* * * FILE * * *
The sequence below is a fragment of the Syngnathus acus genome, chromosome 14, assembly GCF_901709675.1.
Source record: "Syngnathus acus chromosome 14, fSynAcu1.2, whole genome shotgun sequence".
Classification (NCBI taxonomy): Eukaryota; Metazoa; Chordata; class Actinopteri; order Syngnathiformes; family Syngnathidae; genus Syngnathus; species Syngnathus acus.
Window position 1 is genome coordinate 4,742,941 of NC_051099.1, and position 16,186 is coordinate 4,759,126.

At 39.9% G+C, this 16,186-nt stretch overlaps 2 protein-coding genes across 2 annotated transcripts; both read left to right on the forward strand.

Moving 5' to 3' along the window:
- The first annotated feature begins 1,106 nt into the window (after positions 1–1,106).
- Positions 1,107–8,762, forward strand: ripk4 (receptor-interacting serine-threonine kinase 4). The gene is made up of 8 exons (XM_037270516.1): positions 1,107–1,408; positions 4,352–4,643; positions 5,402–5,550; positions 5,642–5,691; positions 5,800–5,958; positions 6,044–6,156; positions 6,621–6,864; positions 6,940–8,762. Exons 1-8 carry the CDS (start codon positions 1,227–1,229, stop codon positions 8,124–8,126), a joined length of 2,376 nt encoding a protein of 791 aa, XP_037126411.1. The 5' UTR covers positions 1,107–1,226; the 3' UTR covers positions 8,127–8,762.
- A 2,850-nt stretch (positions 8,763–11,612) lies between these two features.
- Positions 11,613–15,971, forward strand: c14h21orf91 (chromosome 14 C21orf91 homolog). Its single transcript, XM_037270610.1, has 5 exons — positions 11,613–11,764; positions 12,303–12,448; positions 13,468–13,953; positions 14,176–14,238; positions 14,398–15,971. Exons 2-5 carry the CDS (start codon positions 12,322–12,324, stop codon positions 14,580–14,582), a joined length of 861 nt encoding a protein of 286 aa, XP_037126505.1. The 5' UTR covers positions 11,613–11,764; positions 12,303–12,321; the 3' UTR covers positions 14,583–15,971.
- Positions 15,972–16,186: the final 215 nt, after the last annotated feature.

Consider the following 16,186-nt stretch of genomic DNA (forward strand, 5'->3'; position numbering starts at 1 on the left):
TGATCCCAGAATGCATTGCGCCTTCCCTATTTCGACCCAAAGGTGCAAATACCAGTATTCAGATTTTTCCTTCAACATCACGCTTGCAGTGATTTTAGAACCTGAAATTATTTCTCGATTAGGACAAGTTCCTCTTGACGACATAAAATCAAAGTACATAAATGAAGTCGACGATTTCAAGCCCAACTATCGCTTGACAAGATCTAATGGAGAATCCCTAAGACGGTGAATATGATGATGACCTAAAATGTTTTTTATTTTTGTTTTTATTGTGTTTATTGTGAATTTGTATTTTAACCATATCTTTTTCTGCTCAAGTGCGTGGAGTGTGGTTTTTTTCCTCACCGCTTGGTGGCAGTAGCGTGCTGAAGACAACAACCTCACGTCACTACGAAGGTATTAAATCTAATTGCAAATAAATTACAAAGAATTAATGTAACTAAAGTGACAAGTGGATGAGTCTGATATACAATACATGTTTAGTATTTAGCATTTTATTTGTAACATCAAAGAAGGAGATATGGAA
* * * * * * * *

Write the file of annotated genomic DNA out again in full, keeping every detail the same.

The sequence below is a fragment of the Syngnathus acus genome, chromosome 14, assembly GCF_901709675.1.
Source record: "Syngnathus acus chromosome 14, fSynAcu1.2, whole genome shotgun sequence".
Classification (NCBI taxonomy): Eukaryota; Metazoa; Chordata; class Actinopteri; order Syngnathiformes; family Syngnathidae; genus Syngnathus; species Syngnathus acus.
Window position 1 is genome coordinate 4,742,941 of NC_051099.1, and position 16,186 is coordinate 4,759,126.

At 39.9% G+C, this 16,186-nt stretch overlaps 2 protein-coding genes across 2 annotated transcripts; both read left to right on the forward strand.

Moving 5' to 3' along the window:
- The first annotated feature begins 1,106 nt into the window (after positions 1–1,106).
- Positions 1,107–8,762, forward strand: ripk4 (receptor-interacting serine-threonine kinase 4). The gene is made up of 8 exons (XM_037270516.1): positions 1,107–1,408; positions 4,352–4,643; positions 5,402–5,550; positions 5,642–5,691; positions 5,800–5,958; positions 6,044–6,156; positions 6,621–6,864; positions 6,940–8,762. Exons 1-8 carry the CDS (start codon positions 1,227–1,229, stop codon positions 8,124–8,126), a joined length of 2,376 nt encoding a protein of 791 aa, XP_037126411.1. The 5' UTR covers positions 1,107–1,226; the 3' UTR covers positions 8,127–8,762.
- A 2,850-nt stretch (positions 8,763–11,612) lies between these two features.
- Positions 11,613–15,971, forward strand: c14h21orf91 (chromosome 14 C21orf91 homolog). Its single transcript, XM_037270610.1, has 5 exons — positions 11,613–11,764; positions 12,303–12,448; positions 13,468–13,953; positions 14,176–14,238; positions 14,398–15,971. Exons 2-5 carry the CDS (start codon positions 12,322–12,324, stop codon positions 14,580–14,582), a joined length of 861 nt encoding a protein of 286 aa, XP_037126505.1. The 5' UTR covers positions 11,613–11,764; positions 12,303–12,321; the 3' UTR covers positions 14,583–15,971.
- Positions 15,972–16,186: the final 215 nt, after the last annotated feature.

Consider the following 16,186-nt stretch of genomic DNA (forward strand, 5'->3'; position numbering starts at 1 on the left):
TGATCCCAGAATGCATTGCGCCTTCCCTATTTCGACCCAAAGGTGCAAATACCAGTATTCAGATTTTTCCTTCAACATCACGCTTGCAGTGATTTTAGAACCTGAAATTATTTCTCGATTAGGACAAGTTCCTCTTGACGACATAAAATCAAAGTACATAAATGAAGTCGACGATTTCAAGCCCAACTATCGCTTGACAAGATCTAATGGAGAATCCCTAAGACGGTGAATATGATGATGACCTAAAATGTTTTTTATTTTTGTTTTTATTGTGTTTATTGTGAATTTGTATTTTAACCATATCTTTTTCTGCTCAAGTGCGTGGAGTGTGGTTTTTTTCCTCACCGCTTGGTGGCAGTAGCGTGCTGAAGACAACAACCTCACGTCACTACGAAGGTATTAAATCTAATTGCAAATAAATTACAAAGAATTAATGTAACTAAAGTGACAAGTGGATGAGTCTGATATACAATACATGTTTAGTATTTAGCATTTTATTTGTAACATCAAAGAAGGAGATATGGAA